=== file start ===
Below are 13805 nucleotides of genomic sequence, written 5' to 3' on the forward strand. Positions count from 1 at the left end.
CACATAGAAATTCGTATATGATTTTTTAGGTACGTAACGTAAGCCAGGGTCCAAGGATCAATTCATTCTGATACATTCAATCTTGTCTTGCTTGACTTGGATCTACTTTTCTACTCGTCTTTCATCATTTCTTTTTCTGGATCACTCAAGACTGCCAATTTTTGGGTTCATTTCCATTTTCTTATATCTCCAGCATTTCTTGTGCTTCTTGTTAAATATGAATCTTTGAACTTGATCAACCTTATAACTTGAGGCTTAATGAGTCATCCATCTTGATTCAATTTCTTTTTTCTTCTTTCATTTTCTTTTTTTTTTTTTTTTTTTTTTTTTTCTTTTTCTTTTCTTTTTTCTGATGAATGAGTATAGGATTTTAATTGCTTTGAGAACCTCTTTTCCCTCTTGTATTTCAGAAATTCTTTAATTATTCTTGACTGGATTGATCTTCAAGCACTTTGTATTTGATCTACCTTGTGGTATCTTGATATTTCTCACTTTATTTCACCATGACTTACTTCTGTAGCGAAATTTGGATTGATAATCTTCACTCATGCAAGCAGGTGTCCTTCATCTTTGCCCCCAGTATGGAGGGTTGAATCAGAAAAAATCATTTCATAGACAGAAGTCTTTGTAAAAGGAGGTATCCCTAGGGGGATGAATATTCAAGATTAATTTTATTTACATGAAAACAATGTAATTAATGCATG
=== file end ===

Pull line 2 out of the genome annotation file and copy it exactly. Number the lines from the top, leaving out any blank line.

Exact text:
CACATAGAAATTCGTATATGATTTTTTAGGTACGTAACGTAAGCCAGGGTCCAAGGATCAATTCATTCTGATACATTCAATCTTGTCTTGCTTGACTTGGATCTACTTTTCTACTCGTCTTTCATCATTTCTTTTTCTGGATCACTCAAGACTGCCAATTTTTGGGTTCATTTCCATTTTCTTATATCTCCAGCATTTCTTGTGCTTCTTGTTAAATATGAATCTTTGAACTTGATCAACCTTATAACTTGAGGCTTAATGAGTCATCCATCTTGATTCAATTTCTTTTTTCTTCTTTCATTTTCTTTTTTTTTTTTTTTTTTTTTTTTTTCTTTTTCTTTTCTTTTTTCTGATGAATGAGTATAGGATTTTAATTGCTTTGAGAACCTCTTTTCCCTCTTGTATTTCAGAAATTCTTTAATTATTCTTGACTGGATTGATCTTCAAGCACTTTGTATTTGATCTACCTTGTGGTATCTTGATATTTCTCACTTTATTTCACCATGACTTACTTCTGTAGCGAAATTTGGATTGATAATCTTCACTCATGCAAGCAGGTGTCCTTCATCTTTGCCCCCAGTATGGAGGGTTGAATCAGAAAAAATCATTTCATAGACAGAAGTCTTTGTAAAAGGAGGTATCCCTAGGGGGATGAATATTCAAGATTAATTTTATTTACATGAAAACAATGTAATTAATGCATG